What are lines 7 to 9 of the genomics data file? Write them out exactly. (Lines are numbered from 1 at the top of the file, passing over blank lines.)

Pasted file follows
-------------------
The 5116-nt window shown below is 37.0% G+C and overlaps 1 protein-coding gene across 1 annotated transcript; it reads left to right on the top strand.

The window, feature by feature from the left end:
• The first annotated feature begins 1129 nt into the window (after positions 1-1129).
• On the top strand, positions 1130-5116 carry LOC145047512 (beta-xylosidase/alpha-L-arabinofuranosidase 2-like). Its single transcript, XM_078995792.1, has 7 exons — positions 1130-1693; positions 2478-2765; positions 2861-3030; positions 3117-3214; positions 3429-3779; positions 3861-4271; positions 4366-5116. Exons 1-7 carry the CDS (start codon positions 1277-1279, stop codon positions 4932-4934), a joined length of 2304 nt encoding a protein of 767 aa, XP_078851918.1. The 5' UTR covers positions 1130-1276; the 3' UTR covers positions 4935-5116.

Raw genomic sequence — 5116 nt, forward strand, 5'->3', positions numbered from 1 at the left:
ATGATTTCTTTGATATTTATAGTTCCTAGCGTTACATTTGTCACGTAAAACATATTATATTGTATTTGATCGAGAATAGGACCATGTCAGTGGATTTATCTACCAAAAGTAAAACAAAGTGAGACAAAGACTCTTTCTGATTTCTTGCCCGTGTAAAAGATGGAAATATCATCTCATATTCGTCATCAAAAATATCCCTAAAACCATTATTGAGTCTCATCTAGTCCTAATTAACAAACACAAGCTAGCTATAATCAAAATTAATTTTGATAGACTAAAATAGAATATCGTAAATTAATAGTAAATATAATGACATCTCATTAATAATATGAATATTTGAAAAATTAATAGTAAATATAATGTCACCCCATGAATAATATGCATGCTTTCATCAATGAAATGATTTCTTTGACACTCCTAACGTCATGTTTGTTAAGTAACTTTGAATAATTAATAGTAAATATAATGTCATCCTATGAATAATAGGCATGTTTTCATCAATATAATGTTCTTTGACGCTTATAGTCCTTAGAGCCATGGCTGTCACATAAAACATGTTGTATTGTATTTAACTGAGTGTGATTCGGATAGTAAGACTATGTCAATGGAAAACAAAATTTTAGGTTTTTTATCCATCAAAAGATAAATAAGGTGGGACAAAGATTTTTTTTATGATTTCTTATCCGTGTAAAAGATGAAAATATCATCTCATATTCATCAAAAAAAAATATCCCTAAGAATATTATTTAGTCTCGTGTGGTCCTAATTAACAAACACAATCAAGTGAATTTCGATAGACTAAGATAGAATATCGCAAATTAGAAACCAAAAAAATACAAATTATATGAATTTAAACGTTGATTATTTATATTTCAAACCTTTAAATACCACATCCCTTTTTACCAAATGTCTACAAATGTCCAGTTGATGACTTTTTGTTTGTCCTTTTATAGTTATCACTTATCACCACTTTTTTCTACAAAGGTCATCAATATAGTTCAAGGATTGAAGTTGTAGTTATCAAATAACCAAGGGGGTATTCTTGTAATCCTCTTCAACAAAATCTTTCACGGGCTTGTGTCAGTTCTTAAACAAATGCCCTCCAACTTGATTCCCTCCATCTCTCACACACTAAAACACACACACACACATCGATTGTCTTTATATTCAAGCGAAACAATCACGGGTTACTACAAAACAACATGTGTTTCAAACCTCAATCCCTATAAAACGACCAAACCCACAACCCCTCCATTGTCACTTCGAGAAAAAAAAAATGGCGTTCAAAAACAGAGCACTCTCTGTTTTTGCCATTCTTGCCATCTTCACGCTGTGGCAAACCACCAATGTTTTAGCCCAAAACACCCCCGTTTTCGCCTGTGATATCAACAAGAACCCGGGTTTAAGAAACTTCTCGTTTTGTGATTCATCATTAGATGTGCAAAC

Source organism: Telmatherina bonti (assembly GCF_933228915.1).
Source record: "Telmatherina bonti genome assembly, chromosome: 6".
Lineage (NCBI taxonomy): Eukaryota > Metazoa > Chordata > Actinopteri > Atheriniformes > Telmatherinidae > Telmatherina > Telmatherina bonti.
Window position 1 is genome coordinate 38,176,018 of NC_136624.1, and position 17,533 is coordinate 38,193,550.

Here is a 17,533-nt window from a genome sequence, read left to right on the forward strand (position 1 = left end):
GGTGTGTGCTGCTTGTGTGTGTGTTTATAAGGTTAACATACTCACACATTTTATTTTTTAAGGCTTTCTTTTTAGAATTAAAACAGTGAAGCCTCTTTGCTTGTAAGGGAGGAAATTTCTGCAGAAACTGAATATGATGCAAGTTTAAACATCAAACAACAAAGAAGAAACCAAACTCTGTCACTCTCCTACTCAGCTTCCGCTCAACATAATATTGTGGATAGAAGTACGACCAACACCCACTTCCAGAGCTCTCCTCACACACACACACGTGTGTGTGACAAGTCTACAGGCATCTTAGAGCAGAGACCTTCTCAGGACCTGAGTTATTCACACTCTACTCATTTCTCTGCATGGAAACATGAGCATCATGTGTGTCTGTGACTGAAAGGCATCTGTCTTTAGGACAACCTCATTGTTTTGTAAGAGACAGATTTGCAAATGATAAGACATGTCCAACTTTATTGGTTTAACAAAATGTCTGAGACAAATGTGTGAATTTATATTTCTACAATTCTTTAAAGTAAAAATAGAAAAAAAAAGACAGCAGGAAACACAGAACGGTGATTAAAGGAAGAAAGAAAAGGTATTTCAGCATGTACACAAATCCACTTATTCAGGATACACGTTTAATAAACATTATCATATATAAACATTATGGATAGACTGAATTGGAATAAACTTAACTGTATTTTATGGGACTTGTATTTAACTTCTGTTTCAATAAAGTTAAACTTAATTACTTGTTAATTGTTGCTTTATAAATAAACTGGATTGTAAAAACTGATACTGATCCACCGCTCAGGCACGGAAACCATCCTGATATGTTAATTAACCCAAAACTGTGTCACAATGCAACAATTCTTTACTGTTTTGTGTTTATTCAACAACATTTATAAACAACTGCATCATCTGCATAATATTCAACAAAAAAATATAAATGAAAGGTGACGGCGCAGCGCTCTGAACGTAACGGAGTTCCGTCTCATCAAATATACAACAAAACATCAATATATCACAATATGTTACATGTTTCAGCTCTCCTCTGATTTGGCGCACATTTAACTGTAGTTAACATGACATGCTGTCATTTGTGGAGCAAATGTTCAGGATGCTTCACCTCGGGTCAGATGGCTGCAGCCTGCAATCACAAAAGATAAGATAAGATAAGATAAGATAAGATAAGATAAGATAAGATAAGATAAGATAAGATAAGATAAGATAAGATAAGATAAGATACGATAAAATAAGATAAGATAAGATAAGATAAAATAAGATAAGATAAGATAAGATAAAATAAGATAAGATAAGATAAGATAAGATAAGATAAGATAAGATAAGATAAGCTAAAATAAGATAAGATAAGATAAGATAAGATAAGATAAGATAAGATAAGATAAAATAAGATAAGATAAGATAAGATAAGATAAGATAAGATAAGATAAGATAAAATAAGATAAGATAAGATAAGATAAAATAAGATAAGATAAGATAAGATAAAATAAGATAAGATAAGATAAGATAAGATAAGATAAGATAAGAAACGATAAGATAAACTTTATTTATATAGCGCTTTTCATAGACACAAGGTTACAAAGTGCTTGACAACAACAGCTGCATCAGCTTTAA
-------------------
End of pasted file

Source organism: Telmatherina bonti (assembly GCF_933228915.1).
Source record: "Telmatherina bonti genome assembly, chromosome: 6".
Lineage (NCBI taxonomy): Eukaryota > Metazoa > Chordata > Actinopteri > Atheriniformes > Telmatherinidae > Telmatherina > Telmatherina bonti.